DES MOINES, IOWA — A $4.175 million settlement has been reached between the state of Iowa, the University of Iowa and 12 Black former Hawkeye football players who accused current and former coaches of discriminating against them because of their race. Head Football Coach Kirk Ferentz did not approve of the settlement, he later said in a statement.

The settlement was approved by a 2-1 vote of the State Board of Appeal, with two members questioning whether Gary Barta should continue to lead the University of Iowa Athletics Department after another multi-million dollar lawsuit was settled against it.

The vote of the State Board of Appeal was required because the lawsuit settlement includes $2 million from the state’s general fund. State Auditor Rob Sand, a Democrat, voted against the settlement. He stated beforehand that he would only support the settlement if Barta was “gone” as Iowa’s athletic director.

Sand said, “What is really important to me here is that this is now the fourth discrimination settlement while Gary Barta has been the athletic director at the University of Iowa. Enough is enough. I cannot understand why not only would he maintain his job here, but in addition to that, for the first time in these settlements, they’re asking the general fund to contribute to the payment of that settlement rather than having the athletic department itself pay for that settlement. As someone who sits on that appeal board and look at that and say, ‘no way.'”

State Treasurer Roby Smith and Department of Management Director Kraig Paulsen – both Republicans – approved the settlement without any caveat tied to Barta’s job.

Paulsen stated that it wasn’t the board’s role to include Barta’s position as part of its decision. He said, “We’re not here to make an employment decision. We’re here to make a decision of what’s in the best interests of the state of Iowa in its totality. Very much seems to me, upon the recommendation of the attorney general’s office, that this is the wise decision to make.”

Paulsen said the state legislature should get involved if it doesn’t believe tax dollars should be part of a settlement like this.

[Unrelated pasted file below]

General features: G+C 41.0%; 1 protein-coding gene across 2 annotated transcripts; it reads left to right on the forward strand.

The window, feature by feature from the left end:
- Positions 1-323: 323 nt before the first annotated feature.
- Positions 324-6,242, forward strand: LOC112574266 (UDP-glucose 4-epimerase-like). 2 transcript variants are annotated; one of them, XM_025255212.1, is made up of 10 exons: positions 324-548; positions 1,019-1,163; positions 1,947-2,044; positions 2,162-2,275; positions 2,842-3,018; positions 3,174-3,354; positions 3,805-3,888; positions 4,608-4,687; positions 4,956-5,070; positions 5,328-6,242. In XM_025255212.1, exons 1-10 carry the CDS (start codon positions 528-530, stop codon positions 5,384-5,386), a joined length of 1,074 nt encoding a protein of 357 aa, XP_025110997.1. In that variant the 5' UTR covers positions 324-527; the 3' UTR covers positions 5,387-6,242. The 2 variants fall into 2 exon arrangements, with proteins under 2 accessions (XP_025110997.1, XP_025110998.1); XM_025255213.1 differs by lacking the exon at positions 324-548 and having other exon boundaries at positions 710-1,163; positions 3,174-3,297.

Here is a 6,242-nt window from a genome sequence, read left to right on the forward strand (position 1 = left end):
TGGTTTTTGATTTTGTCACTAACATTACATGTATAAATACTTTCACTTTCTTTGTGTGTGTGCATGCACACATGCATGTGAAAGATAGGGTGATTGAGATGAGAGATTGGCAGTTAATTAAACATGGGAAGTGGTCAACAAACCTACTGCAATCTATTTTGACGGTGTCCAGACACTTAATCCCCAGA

Smith did say that the University of Iowa should “re-examine” the employment of both Barta and Brian Ferentz. Smith said, “Discrimination of any kind is unacceptable and should not be tolerated. Given this, I would encourage the university to re-examine the relationship with not only Gary Barta but Brian Ferentz and others named in recent lawsuits.”  

Barta released a statement that didn’t address Sand’s call for him to leave his job. The statement said, “The Athletic Department remains committed to providing an inclusive and welcoming environment for every student-athlete and staff member involved in our program. The Hawkeyes over-arching goal to win every time we compete, graduate every student-athlete that comes to Iowa, and to do it right, remains our focus.”

The lawsuit was filed in November 2020. The 12 former players accused the Iowa coaching staff of racially demeaning conduct against them. That included strength and conditioning coach Chris Doyle, who was later fired. Both Kirk and Brian Ferentz have remained on staff as the lawsuit has played out. Barta, the Ferentzes and Doyle were removed as individuals from the lawsuit last month.

That set the stage for the settlement proposal.

Kirk Ferentz released a statement after news of the settlement was reached, saying he was ‘greatly disappointed’ that the case didn’t go to trial where he believes the state of Iowa would have succeeded:

“I am greatly disappointed in how this legal matter was resolved. However, I am grateful for the many players, parents, donors, fans, and others who remained supportive of our coaches and program during this time.

The settlement negotiations took place between plaintiff’s counsel and the Iowa Attorney General’s Office which represents the University of Iowa and the Board of Regents. These discussions took place entirely without the knowledge or consent of the coaches who were named in the lawsuit. In fact, the parties originally named disagree with the decision to settle, fully believing that the case would have been dismissed with prejudice before trial.  

A motion for summary judgement was filed which outlined why the case should have been dismissed. Unfortunately, this settlement was reached between the plaintiff’s attorneys and the Iowa Attorney General’s Office before the judge had an opportunity to rule on the motion. We have been told the reason for the settlement is financial. As a part of the settlement, the coaches named were dismissed from the lawsuit and there is no admission of any wrongdoing.

For more than two years, our program has been unfairly and negatively impacted by these allegations. “Members of the staff had their character and reputation tarnished by former members of our team who said things, then recanted many statements when questioned under oath. (See attached)

Today we move forward. My focus is entirely on the players, coaches, and staff as we prepare for the 2023 season.”

Kirk Ferentz, University of Iowa Head Football Coach